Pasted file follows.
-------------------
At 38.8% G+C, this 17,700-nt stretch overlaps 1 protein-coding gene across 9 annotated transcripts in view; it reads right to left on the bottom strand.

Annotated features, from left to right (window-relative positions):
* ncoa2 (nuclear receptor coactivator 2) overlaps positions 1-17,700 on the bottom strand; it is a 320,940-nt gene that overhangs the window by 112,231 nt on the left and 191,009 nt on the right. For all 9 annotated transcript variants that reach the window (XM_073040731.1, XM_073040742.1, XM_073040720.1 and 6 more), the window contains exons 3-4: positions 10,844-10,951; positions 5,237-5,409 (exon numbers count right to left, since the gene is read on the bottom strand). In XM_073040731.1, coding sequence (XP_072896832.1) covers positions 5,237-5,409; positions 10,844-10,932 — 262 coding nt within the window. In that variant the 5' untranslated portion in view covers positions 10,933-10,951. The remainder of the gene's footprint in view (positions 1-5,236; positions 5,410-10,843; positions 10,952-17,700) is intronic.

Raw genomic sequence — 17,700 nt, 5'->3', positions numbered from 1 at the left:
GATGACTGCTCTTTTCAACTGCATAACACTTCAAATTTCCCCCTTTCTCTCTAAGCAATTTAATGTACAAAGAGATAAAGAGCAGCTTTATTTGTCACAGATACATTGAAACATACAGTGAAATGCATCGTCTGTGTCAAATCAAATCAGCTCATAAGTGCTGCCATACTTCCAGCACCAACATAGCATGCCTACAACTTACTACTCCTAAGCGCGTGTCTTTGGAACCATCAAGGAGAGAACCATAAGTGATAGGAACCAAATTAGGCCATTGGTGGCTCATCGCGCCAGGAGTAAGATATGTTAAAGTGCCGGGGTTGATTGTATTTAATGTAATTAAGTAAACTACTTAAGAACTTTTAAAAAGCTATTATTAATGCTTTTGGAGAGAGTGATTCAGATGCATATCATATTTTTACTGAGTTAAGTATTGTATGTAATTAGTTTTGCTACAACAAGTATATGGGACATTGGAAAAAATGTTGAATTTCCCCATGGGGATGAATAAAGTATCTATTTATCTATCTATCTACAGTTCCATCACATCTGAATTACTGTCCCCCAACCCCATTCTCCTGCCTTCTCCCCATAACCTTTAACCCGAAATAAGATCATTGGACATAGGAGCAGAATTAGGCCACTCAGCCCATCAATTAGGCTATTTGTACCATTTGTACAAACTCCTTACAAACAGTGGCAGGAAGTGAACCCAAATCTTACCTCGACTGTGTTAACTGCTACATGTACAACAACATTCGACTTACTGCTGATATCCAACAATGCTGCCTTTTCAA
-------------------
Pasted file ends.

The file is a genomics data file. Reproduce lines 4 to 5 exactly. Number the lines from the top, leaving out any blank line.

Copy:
Raw genomic sequence — 17,700 nt, 5'->3', positions numbered from 1 at the left:
GATGACTGCTCTTTTCAACTGCATAACACTTCAAATTTCCCCCTTTCTCTCTAAGCAATTTAATGTACAAAGAGATAAAGAGCAGCTTTATTTGTCACAGATACATTGAAACATACAGTGAAATGCATCGTCTGTGTCAAATCAAATCAGCTCATAAGTGCTGCCATACTTCCAGCACCAACATAGCATGCCTACAACTTACTACTCCTAAGCGCGTGTCTTTGGAACCATCAAGGAGAGAACCATAAGTGATAGGAACCAAATTAGGCCATTGGTGGCTCATCGCGCCAGGAGTAAGATATGTTAAAGTGCCGGGGTTGATTGTATTTAATGTAATTAAGTAAACTACTTAAGAACTTTTAAAAAGCTATTATTAATGCTTTTGGAGAGAGTGATTCAGATGCATATCATATTTTTACTGAGTTAAGTATTGTATGTAATTAGTTTTGCTACAACAAGTATATGGGACATTGGAAAAAATGTTGAATTTCCCCATGGGGATGAATAAAGTATCTATTTATCTATCTATCTACAGTTCCATCACATCTGAATTACTGTCCCCCAACCCCATTCTCCTGCCTTCTCCCCATAACCTTTAACCCGAAATAAGATCATTGGACATAGGAGCAGAATTAGGCCACTCAGCCCATCAATTAGGCTATTTGTACCATTTGTACAAACTCCTTACAAACAGTGGCAGGAAGTGAACCCAAATCTTACCTCGACTGTGTTAACTGCTACATGTACAACAACATTCGACTTACTGCTGATATCCAACAATGCTGCCTTTTCAA